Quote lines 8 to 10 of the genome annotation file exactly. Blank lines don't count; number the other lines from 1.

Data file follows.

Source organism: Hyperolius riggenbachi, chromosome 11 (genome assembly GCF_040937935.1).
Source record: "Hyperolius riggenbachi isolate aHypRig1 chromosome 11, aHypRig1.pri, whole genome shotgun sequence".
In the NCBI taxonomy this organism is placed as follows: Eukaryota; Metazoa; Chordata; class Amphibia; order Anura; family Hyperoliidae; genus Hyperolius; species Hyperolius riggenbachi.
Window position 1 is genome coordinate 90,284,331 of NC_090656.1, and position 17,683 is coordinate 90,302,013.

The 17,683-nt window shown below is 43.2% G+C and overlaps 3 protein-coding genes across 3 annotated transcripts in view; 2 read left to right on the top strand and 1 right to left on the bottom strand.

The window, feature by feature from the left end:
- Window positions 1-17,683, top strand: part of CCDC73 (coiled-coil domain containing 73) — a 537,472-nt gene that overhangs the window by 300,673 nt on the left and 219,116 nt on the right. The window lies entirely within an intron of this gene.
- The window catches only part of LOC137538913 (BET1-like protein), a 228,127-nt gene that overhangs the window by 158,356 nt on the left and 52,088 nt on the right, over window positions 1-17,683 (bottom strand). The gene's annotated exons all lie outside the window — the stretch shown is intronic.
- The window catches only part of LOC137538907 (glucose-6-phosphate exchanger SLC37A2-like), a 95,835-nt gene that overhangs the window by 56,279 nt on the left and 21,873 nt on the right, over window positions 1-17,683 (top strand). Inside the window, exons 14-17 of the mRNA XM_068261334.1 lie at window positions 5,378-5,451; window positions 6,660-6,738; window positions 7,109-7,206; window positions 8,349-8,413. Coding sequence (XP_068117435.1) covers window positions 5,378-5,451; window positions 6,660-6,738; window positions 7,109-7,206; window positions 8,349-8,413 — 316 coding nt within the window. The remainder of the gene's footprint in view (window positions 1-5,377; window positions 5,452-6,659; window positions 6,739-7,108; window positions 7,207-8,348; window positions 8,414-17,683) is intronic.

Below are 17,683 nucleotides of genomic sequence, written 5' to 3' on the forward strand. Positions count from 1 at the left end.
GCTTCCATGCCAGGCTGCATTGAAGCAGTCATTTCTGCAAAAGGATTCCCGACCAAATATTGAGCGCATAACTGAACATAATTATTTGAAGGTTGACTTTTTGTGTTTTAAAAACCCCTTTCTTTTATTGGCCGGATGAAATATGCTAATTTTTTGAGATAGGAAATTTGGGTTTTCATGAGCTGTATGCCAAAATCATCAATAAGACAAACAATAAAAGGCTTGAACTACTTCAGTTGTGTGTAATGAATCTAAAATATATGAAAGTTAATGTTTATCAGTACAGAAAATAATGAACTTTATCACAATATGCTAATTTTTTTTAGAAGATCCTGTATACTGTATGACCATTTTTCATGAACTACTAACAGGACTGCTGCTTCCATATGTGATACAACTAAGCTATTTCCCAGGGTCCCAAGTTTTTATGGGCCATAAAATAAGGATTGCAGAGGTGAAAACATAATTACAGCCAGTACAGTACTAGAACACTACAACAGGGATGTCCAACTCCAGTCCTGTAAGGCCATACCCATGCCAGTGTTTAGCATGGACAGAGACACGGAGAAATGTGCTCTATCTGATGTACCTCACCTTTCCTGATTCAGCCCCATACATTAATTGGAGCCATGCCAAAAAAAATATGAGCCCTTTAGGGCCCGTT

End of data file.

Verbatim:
- The window catches only part of LOC137538913 (BET1-like protein), a 228,127-nt gene that overhangs the window by 158,356 nt on the left and 52,088 nt on the right, over window positions 1-17,683 (bottom strand). The gene's annotated exons all lie outside the window — the stretch shown is intronic.
- The window catches only part of LOC137538907 (glucose-6-phosphate exchanger SLC37A2-like), a 95,835-nt gene that overhangs the window by 56,279 nt on the left and 21,873 nt on the right, over window positions 1-17,683 (top strand). Inside the window, exons 14-17 of the mRNA XM_068261334.1 lie at window positions 5,378-5,451; window positions 6,660-6,738; window positions 7,109-7,206; window positions 8,349-8,413. Coding sequence (XP_068117435.1) covers window positions 5,378-5,451; window positions 6,660-6,738; window positions 7,109-7,206; window positions 8,349-8,413 — 316 coding nt within the window. The remainder of the gene's footprint in view (window positions 1-5,377; window positions 5,452-6,659; window positions 6,739-7,108; window positions 7,207-8,348; window positions 8,414-17,683) is intronic.

Below are 17,683 nucleotides of genomic sequence, written 5' to 3' on the forward strand. Positions count from 1 at the left end.